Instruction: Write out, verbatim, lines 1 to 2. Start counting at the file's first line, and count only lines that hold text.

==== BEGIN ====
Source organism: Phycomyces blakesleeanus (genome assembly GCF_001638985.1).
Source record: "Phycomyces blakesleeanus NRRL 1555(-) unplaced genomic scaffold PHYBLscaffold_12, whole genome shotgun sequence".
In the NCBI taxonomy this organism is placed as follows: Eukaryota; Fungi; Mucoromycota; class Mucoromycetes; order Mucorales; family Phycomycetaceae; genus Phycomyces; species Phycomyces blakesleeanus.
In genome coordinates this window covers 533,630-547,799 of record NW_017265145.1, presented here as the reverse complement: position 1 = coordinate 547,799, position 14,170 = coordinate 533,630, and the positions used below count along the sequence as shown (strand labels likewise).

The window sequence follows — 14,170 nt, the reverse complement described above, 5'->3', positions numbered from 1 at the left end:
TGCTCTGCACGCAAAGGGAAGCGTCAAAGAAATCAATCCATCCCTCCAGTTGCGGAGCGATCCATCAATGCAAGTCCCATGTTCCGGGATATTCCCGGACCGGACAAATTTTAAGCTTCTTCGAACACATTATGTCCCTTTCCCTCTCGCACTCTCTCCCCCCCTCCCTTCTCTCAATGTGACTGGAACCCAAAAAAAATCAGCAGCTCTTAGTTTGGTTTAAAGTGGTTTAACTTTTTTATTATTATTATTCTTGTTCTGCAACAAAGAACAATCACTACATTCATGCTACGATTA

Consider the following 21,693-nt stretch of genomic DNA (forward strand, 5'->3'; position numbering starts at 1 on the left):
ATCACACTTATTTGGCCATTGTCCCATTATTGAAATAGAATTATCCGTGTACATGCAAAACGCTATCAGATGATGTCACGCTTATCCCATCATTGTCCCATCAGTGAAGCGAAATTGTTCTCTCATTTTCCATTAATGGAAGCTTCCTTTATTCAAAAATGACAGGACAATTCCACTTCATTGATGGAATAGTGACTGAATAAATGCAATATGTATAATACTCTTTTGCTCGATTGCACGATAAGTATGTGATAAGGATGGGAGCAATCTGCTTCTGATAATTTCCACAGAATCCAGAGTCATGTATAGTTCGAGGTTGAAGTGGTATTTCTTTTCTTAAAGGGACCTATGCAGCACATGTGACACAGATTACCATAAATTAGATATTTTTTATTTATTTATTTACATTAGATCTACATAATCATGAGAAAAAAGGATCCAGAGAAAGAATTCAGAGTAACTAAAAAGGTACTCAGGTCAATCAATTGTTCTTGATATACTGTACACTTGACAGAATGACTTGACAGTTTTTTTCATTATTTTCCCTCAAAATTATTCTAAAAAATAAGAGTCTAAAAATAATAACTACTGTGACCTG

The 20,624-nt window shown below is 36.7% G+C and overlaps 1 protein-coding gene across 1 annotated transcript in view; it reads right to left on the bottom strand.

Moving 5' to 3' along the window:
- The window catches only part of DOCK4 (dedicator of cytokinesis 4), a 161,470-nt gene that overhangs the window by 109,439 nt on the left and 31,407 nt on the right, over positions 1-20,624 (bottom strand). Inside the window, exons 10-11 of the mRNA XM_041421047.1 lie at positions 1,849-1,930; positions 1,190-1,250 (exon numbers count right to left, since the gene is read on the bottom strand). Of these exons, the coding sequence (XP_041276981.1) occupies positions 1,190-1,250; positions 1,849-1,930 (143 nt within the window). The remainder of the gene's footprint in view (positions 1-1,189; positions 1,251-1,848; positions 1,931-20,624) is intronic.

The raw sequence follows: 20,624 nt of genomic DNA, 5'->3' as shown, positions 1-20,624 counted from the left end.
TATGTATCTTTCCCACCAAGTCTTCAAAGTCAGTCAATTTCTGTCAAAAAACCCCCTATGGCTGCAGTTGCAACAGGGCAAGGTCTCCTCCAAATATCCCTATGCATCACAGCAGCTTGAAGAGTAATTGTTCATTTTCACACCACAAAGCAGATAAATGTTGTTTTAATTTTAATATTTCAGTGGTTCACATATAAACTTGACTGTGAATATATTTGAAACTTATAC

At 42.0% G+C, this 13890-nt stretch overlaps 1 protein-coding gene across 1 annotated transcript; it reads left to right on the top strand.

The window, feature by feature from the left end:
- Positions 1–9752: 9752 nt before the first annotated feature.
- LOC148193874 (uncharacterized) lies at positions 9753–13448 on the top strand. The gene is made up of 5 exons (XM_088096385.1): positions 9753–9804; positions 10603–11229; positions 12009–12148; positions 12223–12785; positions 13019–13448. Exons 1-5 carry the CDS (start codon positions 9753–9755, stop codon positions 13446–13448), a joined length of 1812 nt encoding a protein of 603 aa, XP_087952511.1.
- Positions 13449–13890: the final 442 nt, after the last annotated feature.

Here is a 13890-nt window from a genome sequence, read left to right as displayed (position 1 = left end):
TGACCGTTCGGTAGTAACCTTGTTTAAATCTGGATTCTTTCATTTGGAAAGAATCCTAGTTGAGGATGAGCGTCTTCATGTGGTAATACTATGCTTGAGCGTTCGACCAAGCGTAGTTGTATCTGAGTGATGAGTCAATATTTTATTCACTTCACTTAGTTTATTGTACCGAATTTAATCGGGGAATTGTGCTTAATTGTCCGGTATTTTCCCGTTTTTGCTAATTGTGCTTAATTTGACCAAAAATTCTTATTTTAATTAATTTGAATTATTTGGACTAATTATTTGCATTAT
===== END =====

Source organism: Phycomyces blakesleeanus (genome assembly GCF_001638985.1).
Source record: "Phycomyces blakesleeanus NRRL 1555(-) unplaced genomic scaffold PHYBLscaffold_12, whole genome shotgun sequence".